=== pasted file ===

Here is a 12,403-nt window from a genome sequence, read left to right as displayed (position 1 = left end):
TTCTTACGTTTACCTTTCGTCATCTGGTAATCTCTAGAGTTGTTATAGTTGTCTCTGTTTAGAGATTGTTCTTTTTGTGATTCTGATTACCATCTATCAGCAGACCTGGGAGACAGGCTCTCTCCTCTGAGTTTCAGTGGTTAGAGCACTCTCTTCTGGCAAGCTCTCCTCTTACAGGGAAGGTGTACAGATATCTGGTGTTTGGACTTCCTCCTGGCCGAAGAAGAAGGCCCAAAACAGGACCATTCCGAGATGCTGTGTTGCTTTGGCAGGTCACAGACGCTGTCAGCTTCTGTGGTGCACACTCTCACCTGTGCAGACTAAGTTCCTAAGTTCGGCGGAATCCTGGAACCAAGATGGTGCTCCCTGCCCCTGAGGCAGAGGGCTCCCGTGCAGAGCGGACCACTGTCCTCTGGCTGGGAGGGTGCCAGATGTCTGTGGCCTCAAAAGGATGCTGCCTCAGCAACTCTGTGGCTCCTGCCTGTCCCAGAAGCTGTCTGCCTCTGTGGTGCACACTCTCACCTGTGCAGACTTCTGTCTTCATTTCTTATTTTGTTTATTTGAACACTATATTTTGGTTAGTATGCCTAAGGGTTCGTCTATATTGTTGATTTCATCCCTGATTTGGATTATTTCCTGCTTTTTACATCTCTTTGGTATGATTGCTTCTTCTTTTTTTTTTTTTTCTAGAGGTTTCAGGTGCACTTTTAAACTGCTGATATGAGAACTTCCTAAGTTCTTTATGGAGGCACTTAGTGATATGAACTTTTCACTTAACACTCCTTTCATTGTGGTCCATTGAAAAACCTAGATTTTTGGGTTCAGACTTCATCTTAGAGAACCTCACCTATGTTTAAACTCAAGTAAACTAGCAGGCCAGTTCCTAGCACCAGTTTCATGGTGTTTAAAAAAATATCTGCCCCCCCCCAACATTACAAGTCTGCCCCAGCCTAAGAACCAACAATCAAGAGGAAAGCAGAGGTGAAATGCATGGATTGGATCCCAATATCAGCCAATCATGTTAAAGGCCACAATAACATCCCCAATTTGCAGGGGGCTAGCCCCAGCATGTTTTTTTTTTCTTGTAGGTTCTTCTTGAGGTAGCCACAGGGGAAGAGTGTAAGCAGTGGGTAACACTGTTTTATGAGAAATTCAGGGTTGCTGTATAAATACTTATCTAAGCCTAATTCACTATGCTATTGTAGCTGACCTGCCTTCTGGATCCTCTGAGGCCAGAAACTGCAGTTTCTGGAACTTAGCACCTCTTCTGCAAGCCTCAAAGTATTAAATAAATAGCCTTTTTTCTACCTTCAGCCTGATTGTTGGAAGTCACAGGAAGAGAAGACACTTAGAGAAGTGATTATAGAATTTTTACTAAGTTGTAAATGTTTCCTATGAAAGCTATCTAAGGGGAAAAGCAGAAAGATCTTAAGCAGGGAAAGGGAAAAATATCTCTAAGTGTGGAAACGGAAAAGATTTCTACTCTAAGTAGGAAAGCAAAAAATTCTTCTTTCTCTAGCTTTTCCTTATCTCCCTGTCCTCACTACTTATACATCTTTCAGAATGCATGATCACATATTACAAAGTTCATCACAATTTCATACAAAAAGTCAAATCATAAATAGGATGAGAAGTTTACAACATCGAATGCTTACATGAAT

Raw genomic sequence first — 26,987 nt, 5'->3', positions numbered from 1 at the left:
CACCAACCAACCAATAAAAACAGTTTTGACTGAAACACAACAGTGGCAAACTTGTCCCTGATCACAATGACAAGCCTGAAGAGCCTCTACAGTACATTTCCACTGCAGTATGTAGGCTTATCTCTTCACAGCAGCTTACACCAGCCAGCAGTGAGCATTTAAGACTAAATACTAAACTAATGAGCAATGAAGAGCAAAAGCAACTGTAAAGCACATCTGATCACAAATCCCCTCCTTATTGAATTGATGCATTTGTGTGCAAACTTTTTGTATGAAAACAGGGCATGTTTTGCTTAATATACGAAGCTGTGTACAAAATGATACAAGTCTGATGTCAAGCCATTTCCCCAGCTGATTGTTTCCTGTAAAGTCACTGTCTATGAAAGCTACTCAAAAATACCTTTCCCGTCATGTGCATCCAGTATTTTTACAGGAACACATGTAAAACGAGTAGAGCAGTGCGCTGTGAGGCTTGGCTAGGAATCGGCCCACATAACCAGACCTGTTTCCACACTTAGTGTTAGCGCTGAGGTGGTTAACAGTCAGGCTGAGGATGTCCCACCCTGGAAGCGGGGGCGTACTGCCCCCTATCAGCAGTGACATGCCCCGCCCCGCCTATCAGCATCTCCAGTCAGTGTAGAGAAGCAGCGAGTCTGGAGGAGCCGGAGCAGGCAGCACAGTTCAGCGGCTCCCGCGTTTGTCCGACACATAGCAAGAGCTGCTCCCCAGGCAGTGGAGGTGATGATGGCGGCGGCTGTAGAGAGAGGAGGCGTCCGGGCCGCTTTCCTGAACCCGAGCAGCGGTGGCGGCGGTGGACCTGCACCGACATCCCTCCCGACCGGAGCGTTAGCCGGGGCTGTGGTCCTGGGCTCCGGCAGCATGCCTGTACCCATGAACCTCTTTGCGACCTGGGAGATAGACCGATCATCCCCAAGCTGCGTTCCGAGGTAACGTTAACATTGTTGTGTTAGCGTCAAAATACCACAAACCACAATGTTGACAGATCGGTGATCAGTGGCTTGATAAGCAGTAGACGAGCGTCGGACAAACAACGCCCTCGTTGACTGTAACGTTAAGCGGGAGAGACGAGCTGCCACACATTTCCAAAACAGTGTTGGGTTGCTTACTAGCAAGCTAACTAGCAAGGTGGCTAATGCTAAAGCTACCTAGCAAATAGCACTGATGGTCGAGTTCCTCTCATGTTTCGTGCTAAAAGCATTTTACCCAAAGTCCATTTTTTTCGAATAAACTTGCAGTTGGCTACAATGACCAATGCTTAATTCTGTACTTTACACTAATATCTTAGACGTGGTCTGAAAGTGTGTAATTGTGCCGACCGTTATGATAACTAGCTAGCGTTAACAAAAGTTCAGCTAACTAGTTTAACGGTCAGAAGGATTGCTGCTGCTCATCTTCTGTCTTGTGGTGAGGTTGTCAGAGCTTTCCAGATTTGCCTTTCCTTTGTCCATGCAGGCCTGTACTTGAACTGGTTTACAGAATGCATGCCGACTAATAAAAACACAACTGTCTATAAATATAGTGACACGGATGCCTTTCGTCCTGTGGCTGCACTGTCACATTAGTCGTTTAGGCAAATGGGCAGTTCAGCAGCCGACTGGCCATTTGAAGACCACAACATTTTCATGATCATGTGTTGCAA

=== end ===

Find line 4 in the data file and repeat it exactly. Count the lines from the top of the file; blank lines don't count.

CACCAACCAACCAATAAAAACAGTTTTGACTGAAACACAACAGTGGCAAACTTGTCCCTGATCACAATGACAAGCCTGAAGAGCCTCTACAGTACATTTCCACTGCAGTATGTAGGCTTATCTCTTCACAGCAGCTTACACCAGCCAGCAGTGAGCATTTAAGACTAAATACTAAACTAATGAGCAATGAAGAGCAAAAGCAACTGTAAAGCACATCTGATCACAAATCCCCTCCTTATTGAATTGATGCATTTGTGTGCAAACTTTTTGTATGAAAACAGGGCATGTTTTGCTTAATATACGAAGCTGTGTACAAAATGATACAAGTCTGATGTCAAGCCATTTCCCCAGCTGATTGTTTCCTGTAAAGTCACTGTCTATGAAAGCTACTCAAAAATACCTTTCCCGTCATGTGCATCCAGTATTTTTACAGGAACACATGTAAAACGAGTAGAGCAGTGCGCTGTGAGGCTTGGCTAGGAATCGGCCCACATAACCAGACCTGTTTCCACACTTAGTGTTAGCGCTGAGGTGGTTAACAGTCAGGCTGAGGATGTCCCACCCTGGAAGCGGGGGCGTACTGCCCCCTATCAGCAGTGACATGCCCCGCCCCGCCTATCAGCATCTCCAGTCAGTGTAGAGAAGCAGCGAGTCTGGAGGAGCCGGAGCAGGCAGCACAGTTCAGCGGCTCCCGCGTTTGTCCGACACATAGCAAGAGCTGCTCCCCAGGCAGTGGAGGTGATGATGGCGGCGGCTGTAGAGAGAGGAGGCGTCCGGGCCGCTTTCCTGAACCCGAGCAGCGGTGGCGGCGGTGGACCTGCACCGACATCCCTCCCGACCGGAGCGTTAGCCGGGGCTGTGGTCCTGGGCTCCGGCAGCATGCCTGTACCCATGAACCTCTTTGCGACCTGGGAGATAGACCGATCATCCCCAAGCTGCGTTCCGAGGTAACGTTAACATTGTTGTGTTAGCGTCAAAATACCACAAACCACAATGTTGACAGATCGGTGATCAGTGGCTTGATAAGCAGTAGACGAGCGTCGGACAAACAACGCCCTCGTTGACTGTAACGTTAAGCGGGAGAGACGAGCTGCCACACATTTCCAAAACAGTGTTGGGTTGCTTACTAGCAAGCTAACTAGCAAGGTGGCTAATGCTAAAGCTACCTAGCAAATAGCACTGATGGTCGAGTTCCTCTCATGTTTCGTGCTAAAAGCATTTTACCCAAAGTCCATTTTTTTCGAATAAACTTGCAGTTGGCTACAATGACCAATGCTTAATTCTGTACTTTACACTAATATCTTAGACGTGGTCTGAAAGTGTGTAATTGTGCCGACCGTTATGATAACTAGCTAGCGTTAACAAAAGTTCAGCTAACTAGTTTAACGGTCAGAAGGATTGCTGCTGCTCATCTTCTGTCTTGTGGTGAGGTTGTCAGAGCTTTCCAGATTTGCCTTTCCTTTGTCCATGCAGGCCTGTACTTGAACTGGTTTACAGAATGCATGCCGACTAATAAAAACACAACTGTCTATAAATATAGTGACACGGATGCCTTTCGTCCTGTGGCTGCACTGTCACATTAGTCGTTTAGGCAAATGGGCAGTTCAGCAGCCGACTGGCCATTTGAAGACCACAACATTTTCATGATCATGTGTTGCAA